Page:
I’m a working mom with two kids. We have a comfortable lifestyle, no major financial problems — just the typical mortgage and monthly bills — and I just got a big raise at work. Still, my husband seems stressed about work and frequently mentions his worries about layoffs. I don’t understand why he’s so concerned — after all, it’s not like I don’t bring any money to the table!
I understand your frustration — if you earn enough to support your family, why doesn’t your husband just relax and appreciate that you’re contributing to the family income? As with many relational conflicts, however, it’s just not that simple.
What’s going on is probably a result of your husband’s need to provide. Providing is a very strong drive for men. For your husband, it probably is more than a slight desire — it is an emotional need and a burden that presses heavily on him and never lets up. And because it is deep and emotional, it doesn’t change just because you make a great salary. It may sound old-fashioned, but your husband wants to know you depend on him, even though he also knows you’re more than capable of providing yourself. In my research for For Women Only, 78 percent of men said they would feel a need to provide for their family even if their wife earned more than enough to support the whole family! And if your husband is like most men, this “provider burden” is constantly on his mind. In fact, to him, to be a man probably means to be a provider. It is also probably one of the main ways he tries to say “I love you.”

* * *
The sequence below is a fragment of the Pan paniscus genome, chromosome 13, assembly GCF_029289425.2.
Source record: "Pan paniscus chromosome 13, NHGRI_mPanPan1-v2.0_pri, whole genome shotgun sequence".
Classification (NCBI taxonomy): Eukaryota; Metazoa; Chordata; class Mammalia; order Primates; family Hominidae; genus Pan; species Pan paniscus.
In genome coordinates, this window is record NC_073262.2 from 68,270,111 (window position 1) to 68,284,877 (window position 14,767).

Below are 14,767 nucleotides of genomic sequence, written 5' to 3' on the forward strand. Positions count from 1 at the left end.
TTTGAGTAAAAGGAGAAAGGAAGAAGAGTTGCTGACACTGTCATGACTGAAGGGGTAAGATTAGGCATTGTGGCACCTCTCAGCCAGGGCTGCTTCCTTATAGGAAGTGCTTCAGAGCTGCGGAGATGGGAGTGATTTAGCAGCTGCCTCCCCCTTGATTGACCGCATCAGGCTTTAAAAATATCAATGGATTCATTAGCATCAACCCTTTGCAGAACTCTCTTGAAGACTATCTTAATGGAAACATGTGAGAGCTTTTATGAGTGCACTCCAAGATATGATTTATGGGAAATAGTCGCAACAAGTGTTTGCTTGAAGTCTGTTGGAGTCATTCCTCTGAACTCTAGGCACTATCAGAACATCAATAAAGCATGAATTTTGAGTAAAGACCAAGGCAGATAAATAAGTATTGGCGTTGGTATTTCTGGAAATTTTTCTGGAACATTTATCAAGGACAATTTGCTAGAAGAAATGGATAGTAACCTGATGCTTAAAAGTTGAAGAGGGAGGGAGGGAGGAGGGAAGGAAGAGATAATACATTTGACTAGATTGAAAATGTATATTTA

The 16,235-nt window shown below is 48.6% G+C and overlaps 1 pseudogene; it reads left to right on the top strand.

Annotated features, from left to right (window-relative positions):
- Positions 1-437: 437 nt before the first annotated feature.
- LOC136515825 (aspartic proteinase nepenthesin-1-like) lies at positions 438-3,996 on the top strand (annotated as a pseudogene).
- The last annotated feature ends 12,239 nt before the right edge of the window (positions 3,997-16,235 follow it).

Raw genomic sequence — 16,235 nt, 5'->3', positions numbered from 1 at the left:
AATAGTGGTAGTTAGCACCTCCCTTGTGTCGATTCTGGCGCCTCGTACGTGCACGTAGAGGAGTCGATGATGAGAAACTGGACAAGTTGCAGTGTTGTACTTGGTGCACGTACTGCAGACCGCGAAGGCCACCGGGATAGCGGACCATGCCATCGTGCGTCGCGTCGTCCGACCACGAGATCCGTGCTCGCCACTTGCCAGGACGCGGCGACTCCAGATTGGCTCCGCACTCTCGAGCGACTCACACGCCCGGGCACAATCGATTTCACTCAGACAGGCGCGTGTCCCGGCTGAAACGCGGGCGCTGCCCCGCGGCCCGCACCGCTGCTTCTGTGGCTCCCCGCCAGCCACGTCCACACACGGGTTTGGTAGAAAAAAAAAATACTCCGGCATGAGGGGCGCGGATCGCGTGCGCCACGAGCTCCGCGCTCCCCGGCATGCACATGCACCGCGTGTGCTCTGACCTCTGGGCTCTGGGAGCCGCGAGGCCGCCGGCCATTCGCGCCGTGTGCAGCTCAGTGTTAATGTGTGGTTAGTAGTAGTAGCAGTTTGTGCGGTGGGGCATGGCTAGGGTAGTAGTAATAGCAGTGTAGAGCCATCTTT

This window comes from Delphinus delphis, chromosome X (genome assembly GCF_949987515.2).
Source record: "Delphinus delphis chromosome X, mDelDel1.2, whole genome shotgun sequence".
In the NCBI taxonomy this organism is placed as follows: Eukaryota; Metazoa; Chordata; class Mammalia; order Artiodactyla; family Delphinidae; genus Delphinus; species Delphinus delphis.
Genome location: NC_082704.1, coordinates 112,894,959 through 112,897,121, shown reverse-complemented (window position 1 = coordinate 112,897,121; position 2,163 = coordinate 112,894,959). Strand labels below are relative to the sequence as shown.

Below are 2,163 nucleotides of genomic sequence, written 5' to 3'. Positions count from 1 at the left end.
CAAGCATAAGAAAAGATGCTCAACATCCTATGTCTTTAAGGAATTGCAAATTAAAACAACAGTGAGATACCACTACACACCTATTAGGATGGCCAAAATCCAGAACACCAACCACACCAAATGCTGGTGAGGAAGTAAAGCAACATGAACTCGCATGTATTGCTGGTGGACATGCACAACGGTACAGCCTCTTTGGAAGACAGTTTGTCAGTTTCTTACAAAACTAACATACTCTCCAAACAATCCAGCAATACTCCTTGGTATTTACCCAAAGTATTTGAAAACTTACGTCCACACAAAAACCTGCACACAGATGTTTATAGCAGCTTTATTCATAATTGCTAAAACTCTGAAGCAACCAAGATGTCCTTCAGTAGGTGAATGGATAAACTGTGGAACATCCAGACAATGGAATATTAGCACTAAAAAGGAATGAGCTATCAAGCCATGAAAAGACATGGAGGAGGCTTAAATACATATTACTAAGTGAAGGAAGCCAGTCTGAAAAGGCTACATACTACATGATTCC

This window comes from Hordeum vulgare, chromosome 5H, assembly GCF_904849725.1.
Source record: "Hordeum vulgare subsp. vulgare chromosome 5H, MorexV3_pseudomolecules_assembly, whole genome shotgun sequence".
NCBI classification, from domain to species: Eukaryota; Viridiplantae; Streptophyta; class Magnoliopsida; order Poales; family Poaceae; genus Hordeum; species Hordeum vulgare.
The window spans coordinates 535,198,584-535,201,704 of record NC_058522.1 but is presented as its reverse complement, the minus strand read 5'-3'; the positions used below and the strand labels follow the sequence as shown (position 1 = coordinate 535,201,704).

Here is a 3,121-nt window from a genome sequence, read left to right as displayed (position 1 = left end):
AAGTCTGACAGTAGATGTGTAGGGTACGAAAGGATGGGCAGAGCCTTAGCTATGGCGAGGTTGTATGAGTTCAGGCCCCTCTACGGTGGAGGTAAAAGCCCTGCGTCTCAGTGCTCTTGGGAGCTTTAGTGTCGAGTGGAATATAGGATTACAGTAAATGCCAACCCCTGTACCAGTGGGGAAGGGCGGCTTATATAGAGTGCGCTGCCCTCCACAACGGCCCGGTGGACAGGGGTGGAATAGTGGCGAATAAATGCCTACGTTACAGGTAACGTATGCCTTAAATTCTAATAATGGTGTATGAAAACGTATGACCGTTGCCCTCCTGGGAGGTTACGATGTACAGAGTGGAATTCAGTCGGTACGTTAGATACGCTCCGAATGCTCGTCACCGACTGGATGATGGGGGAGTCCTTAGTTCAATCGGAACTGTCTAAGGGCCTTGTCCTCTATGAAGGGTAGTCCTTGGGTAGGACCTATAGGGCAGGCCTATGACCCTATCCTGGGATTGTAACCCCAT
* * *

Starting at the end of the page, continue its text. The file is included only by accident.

By recognizing both the intrinsic need of men to provide and your own mate’s unique personality and ways of expressing his love for you – and affirming him as a provider – you will actually find your marriage growing stronger and your own appreciation for him growing. This does not lower your own worth as a partner; it shows you want to selflessly support and encourage your husband so he knows you respect and affirm him as a husband and as a man.
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Shaunti Feldhahn is the best-selling author of eye-opening, research-based books about men, women and relationships, including For Women Only, For Men Only, The Surprising Secrets of Highly Happy Marriages and her newest, The Good News About Marriage. A Harvard-trained social researcher and popular speaker, her ﬁndings are regularly featured in media as diverse as The Today Show, Focus on the Family, and the New York Times. Visit www.shaunti.com for more.